The dissection of internal mammary nodes does not improve the survival of breast cancer patients. 30-Year results of a randomised trial

U. Veronesi, E. Marubini, L. Mariani, P. Valagussa, R. Zucali

Research output: Contribution to journalArticlepeer-review

Abstract

The lymph nodes of the internal mammary chain represent a primary station draining the lymph from the breast and their removal or their irradiation has been considered an important step in breast cancer treatment. From January 1964 to January 1968, 737 patients with breast cancer were randomised at the National Cancer Institute in Milan to undergo either Halsted mastectomy or extended mastectomy with internal mammary node dissection. Patients with non-disseminated carcinoma classified as T1, T2, T3, N0, N1 were eligible for the study. No patients received postoperative radiotherapy or systemic therapy. After 30 years of follow-up, the overall survival curves and the specific survival curves do not show any difference between the patients of the two groups. Among the 558 patients who died in the 30 year interval period, 395 (71%) died from breast carcinoma (201 in the Halsted group and 194 in the extended mastectomy group) and 163 from other causes. This study shows that the removal of internal mammary nodes does not improve the survival of patients treated for breast carcinoma. This finding supports the theory that treatment of regional nodes does not influence the survival of cancer patients. The prognostic value of internal mammary node status is, however, high and a biopsy on a selected lymph node should be considered for staging purposes. Copyright (C) 1999 Elsevier Science Ltd.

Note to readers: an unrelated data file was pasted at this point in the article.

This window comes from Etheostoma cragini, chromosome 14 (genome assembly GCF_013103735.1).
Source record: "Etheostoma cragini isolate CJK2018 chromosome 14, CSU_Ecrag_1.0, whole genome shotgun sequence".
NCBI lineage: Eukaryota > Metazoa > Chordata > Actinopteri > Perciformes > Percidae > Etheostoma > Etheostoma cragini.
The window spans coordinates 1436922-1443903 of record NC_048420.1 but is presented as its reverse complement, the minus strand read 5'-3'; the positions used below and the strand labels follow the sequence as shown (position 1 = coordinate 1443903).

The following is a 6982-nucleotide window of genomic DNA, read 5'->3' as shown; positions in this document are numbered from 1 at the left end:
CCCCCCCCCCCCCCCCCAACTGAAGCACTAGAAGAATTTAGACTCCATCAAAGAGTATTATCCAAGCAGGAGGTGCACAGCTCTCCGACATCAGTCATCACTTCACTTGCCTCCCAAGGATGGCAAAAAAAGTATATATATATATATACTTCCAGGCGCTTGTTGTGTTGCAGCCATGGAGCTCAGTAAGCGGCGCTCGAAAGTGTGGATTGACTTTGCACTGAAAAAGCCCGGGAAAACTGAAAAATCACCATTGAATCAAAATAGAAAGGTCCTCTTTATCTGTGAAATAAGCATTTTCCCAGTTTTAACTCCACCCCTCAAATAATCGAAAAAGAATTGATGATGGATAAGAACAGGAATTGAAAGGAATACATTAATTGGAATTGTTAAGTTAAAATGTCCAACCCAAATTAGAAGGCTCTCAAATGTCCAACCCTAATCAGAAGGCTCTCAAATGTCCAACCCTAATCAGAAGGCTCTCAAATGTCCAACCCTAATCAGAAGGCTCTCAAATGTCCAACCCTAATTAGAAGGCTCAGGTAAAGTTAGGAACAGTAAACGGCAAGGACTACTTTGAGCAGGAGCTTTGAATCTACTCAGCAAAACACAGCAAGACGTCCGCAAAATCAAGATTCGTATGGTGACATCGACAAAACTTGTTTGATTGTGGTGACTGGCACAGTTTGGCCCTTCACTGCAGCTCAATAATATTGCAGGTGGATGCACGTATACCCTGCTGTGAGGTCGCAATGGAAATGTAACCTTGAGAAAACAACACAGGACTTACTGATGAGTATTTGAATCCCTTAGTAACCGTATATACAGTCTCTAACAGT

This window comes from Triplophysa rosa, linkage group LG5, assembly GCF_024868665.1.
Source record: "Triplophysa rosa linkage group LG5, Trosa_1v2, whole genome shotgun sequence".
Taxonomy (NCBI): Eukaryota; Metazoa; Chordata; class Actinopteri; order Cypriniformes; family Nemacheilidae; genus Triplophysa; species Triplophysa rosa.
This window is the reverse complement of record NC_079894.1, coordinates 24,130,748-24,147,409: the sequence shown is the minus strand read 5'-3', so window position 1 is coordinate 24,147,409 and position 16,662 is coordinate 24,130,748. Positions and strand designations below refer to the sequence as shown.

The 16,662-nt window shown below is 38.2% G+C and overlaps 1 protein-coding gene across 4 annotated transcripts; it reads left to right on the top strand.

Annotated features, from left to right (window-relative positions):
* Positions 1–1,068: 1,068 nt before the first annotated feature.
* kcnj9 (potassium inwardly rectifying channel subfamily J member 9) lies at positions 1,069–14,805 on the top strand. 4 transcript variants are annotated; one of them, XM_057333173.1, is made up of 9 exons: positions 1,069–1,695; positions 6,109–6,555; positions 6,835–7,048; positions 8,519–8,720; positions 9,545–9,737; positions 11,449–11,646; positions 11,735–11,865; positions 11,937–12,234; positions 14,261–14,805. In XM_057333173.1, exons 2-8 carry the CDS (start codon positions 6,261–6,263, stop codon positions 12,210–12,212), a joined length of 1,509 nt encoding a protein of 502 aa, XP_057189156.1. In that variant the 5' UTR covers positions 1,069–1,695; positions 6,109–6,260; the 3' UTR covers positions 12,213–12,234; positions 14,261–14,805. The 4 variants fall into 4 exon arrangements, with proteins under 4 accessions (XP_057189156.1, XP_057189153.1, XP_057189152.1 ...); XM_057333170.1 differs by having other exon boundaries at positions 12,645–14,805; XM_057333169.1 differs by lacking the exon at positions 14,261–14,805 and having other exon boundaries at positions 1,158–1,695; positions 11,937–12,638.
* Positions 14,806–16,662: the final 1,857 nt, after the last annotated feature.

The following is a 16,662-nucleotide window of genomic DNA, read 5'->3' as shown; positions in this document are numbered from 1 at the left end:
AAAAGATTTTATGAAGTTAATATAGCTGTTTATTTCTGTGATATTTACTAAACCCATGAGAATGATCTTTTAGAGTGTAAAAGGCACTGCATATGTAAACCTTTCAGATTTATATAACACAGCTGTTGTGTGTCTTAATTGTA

Original languageEnglish
Pages (from-to)1320-1325
Number of pages6
JournalEuropean Journal of Cancer
Volume35
Issue number9
DOIs
Publication statusPublished - Sep 1999

Keywords

  • Breast cancer
  • Internal mammary nodes
  • Surgical treatment

ASJC Scopus subject areas

  • Cancer Research
  • Hematology
  • Oncology

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